The National Transportation Safety Board has released new recommendations as it continues to investigate the October 2018 limousine crash in Schoharie, New York that killed 20 people.
The NTSB released its latest report Wednesday on last year’s crash in Schoharie, when a modified 2001 Ford Excursion stretch limousine came down a steep hill and crashed into an unoccupied vehicle and came to rest in a ravine. The driver, all 17 passengers, and two pedestrians were killed.
The agency determined that the front of the vehicle was so damaged that there was no chance for the driver, who was wearing a seatbelt at the time, to survive.
The passengers were not wearing seatbelts, according to the NTSB. The seats and after-market restraints that were present in the vehicle were deemed inadequate.
Robert Sumwalt is chair of the NTSB.
“The takeaways for this would be that we need three things: We need good seat integrity, which includes the anchorages; we need well-designed restraint systems such as lap/shoulder belts; and we know that seatbelts do you no good at all if you’re not wearing them, so we need proper seatbelt usage.”
The report makes recommendations to the National Highway Safety Administration, the New York State Department of Transportation, and the National Limousine Association, an industry group, to require adequate seating and restraints for all passengers, and encourage passengers to use seatbelts.
Congressman Paul Tonko, a Democrat from Amsterdam, where several of the victims were from, says he’s been working with the families over the last year to ensure such an incident doesn’t happen again.
“I, in a small town, can’t help but come across their path. And it’s been…it’s been a difficult year for these families members and the friends of the people who perished. It’s…it’s inspired me to do the very best that we can do in public policy reform and also to just be there as a fellow community resident.”
Following the crash last year, New York Governor Andrew Cuomo proposed several limo safety measures in the state budget. A proposal to ban stretch limousines was walked back after outcry from industry groups.
Some items were passed, including new criminal penalties for operating an unsafe vehicle, allowing the state DOT to seize license plates from vehicles that are deemed unsafe, prohibiting the Department of Motor Vehicles from registering vehicles that do not meet federal safety standards, and requiring owners and operators to display vehicle and inspection information and driver qualifications.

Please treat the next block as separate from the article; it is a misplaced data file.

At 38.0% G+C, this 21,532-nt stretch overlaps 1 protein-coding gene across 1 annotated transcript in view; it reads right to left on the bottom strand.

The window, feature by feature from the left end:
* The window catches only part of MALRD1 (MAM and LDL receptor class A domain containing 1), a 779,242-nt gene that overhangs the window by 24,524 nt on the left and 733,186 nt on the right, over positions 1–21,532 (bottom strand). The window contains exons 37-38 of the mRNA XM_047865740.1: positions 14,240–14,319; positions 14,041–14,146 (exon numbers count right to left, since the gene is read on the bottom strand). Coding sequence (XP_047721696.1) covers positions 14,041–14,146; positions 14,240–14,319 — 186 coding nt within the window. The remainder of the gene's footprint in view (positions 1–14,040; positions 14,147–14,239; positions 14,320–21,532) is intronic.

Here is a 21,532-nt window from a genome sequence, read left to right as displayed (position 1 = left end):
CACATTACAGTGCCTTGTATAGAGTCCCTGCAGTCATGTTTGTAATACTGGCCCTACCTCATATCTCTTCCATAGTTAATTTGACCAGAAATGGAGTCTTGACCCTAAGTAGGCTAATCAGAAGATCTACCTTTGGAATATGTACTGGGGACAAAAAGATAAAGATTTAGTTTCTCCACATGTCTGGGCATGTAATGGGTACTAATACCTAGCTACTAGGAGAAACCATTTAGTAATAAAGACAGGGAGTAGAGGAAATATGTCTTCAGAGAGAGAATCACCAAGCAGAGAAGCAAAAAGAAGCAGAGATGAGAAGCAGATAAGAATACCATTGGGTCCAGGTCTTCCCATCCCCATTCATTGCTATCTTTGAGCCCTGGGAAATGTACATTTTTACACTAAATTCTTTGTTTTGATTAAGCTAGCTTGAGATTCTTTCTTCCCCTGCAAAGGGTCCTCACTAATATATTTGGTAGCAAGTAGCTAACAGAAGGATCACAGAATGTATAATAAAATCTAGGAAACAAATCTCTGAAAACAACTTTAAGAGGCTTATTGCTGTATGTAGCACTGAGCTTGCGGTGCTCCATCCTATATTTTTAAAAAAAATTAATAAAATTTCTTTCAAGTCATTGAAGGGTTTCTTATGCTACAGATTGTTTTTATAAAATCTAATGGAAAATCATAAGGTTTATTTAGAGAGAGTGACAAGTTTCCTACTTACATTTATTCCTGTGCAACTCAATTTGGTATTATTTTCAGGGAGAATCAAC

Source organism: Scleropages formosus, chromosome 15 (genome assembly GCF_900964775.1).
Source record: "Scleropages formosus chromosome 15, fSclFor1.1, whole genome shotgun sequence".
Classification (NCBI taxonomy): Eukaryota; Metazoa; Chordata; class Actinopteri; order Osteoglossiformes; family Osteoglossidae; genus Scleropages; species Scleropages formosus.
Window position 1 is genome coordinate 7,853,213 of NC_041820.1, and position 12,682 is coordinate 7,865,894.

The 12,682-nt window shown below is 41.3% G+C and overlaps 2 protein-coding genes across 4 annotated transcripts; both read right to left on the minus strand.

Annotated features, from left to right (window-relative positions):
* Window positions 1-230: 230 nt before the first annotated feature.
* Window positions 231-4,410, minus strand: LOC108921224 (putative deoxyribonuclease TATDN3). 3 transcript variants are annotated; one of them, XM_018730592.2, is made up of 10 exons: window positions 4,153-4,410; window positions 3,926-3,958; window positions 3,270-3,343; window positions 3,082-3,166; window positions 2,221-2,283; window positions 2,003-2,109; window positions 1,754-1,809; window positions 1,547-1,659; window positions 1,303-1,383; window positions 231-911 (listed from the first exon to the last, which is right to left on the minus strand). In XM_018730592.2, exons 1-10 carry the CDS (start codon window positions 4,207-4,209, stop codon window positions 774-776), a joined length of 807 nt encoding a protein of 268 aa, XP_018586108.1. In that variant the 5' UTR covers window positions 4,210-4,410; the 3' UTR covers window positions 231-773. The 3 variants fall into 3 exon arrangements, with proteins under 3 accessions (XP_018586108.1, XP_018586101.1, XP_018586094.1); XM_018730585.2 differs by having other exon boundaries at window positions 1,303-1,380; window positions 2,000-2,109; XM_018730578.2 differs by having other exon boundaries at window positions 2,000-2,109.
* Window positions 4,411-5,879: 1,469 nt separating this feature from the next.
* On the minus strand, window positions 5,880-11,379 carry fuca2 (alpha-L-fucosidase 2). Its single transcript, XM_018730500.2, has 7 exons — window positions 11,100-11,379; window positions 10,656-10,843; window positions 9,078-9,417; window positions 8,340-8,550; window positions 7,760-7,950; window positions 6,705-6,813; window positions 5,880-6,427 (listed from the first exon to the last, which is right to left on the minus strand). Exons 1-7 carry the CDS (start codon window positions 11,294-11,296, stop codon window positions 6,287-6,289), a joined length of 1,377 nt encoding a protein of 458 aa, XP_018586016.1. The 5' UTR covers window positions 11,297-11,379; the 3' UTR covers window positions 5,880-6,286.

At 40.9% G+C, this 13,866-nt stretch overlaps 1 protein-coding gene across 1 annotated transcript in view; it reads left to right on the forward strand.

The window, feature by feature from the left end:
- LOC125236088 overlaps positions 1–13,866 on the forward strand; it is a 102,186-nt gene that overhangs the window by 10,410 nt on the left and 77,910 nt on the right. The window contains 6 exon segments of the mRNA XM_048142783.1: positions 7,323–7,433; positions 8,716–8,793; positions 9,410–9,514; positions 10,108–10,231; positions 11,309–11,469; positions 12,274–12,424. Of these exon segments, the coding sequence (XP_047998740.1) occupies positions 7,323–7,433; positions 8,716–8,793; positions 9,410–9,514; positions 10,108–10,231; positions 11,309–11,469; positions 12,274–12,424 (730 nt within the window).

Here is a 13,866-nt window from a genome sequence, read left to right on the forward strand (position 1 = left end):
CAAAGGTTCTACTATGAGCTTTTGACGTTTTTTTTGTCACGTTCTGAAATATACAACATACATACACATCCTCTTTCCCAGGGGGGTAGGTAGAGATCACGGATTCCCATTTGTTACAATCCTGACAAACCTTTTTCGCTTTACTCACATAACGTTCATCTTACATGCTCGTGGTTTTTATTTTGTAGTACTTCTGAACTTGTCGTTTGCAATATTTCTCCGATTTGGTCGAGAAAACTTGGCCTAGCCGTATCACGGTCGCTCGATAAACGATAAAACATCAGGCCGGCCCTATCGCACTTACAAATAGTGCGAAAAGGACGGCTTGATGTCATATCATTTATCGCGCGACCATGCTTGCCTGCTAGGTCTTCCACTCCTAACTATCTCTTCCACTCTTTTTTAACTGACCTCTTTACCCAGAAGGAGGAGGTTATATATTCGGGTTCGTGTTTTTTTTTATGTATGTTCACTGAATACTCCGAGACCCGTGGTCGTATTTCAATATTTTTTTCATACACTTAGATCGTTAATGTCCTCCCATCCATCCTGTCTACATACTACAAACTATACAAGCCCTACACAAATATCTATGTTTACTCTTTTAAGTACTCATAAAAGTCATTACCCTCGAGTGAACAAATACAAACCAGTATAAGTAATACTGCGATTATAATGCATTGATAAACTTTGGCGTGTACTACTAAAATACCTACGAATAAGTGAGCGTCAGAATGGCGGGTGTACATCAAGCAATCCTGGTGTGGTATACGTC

Additional packages of safety reforms, including seatbelt requirements, were not enacted by the end of session when the state Senate and Assembly could not reach agreement.
In a statement Wednesday, New York State Department of Transportation Commissioner Marie Therese Dominguez said that inspecting seatbelt functionaility and accessibility has been “standard protocol” since the early 90s.
She said Governor Cuomo has been calling for legislation to require passengers to wear seatbelts for the last three sessions and added “it is extremely unfortunate these important measures have been repeatedly rejected by the legislature.”
In 2015, a limousine crash on Long Island that killed four prompted calls for safety reforms, including at the federal level from New York U.S. Senator Charles Schumer.
Schumer issued a statement Wednesday saying the new safety recommendations show that “we can, and absolutely must, do more to close the fatal gaps in limo-safety standards that contributed decisively to this tragedy.”
New York Senator Kirsten Gillibrand, a fellow Democrat, called the industry “dangerously unregulated.”
National Limousine Association President Gary Buffo pointed out that the Schoharie limo, which had failed a New York state safety inspection, was dangerous and being illegally operated by a non-NLA member.
In a statement, Buffo said in part that the NLA “will continue to push for a recognized operating procedure throughout the country when it comes to safety.”
Nauman Hussain, operator of the company in question, Prestige Limousine, faces 20 counts each of criminally negligent homicide and manslaughter.
Also Wednesday, a new trial date was set for Hussain for March 9th.
Meantime, additional lawsuits are piling up, and NTSB has yet to issue a final report on the Schoharie crash, which Sumwalt blamed on a 9-month delay in receiving access to the vehicle.
“We have prioritized completion of the investigation and we will get it done as soon as we possibly can. We want to make sure that our work is comprehensive and addresses issues that will improve safety nationwide of limousines.”